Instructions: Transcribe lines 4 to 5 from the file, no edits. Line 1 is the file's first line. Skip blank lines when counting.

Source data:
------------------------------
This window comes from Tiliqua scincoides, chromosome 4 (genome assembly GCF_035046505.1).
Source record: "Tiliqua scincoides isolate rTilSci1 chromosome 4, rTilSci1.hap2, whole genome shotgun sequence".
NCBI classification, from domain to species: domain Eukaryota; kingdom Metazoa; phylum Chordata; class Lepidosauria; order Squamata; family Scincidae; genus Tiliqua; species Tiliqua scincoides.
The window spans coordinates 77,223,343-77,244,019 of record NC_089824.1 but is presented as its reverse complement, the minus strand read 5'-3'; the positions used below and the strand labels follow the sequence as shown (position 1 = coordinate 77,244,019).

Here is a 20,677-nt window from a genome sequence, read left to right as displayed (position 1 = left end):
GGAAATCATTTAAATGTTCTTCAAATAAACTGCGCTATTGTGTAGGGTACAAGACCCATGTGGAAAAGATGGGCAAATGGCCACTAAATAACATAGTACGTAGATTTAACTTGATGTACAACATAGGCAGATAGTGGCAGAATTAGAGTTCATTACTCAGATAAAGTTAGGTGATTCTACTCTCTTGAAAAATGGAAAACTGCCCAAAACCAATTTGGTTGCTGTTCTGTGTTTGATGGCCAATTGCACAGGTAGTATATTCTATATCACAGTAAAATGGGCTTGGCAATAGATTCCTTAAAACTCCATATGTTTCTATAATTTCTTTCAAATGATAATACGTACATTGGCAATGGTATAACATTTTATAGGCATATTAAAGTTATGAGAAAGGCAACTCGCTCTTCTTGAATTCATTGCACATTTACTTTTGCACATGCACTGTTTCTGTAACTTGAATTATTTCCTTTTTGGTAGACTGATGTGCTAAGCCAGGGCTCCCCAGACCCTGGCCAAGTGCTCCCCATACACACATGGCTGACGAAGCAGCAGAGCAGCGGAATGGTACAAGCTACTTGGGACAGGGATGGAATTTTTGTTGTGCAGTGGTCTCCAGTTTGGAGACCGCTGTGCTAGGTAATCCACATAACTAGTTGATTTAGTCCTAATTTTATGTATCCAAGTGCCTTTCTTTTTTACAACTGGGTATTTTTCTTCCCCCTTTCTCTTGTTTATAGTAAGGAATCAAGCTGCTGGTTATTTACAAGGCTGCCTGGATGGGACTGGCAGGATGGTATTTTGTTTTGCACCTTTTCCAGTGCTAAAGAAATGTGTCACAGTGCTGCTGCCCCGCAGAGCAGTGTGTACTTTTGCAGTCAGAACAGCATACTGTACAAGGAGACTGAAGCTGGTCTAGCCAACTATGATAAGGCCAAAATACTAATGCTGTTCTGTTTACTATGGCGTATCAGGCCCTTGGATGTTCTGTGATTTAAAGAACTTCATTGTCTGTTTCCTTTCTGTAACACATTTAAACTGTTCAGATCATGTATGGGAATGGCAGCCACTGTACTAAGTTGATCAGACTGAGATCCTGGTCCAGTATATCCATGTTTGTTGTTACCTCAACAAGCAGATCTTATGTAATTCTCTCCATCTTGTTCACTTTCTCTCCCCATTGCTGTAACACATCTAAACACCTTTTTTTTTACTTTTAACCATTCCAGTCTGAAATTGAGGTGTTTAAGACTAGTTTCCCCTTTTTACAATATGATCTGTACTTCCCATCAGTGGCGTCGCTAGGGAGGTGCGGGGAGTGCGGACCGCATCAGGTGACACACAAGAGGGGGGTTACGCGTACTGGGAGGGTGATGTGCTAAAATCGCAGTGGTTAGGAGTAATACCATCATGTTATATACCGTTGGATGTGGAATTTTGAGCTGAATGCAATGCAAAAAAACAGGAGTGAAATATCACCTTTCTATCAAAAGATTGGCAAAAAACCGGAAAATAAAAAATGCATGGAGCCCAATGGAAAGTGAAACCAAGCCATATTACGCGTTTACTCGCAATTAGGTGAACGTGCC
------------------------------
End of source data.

The window spans coordinates 77,223,343-77,244,019 of record NC_089824.1 but is presented as its reverse complement, the minus strand read 5'-3'; the positions used below and the strand labels follow the sequence as shown (position 1 = coordinate 77,244,019).

Here is a 20,677-nt window from a genome sequence, read left to right as displayed (position 1 = left end):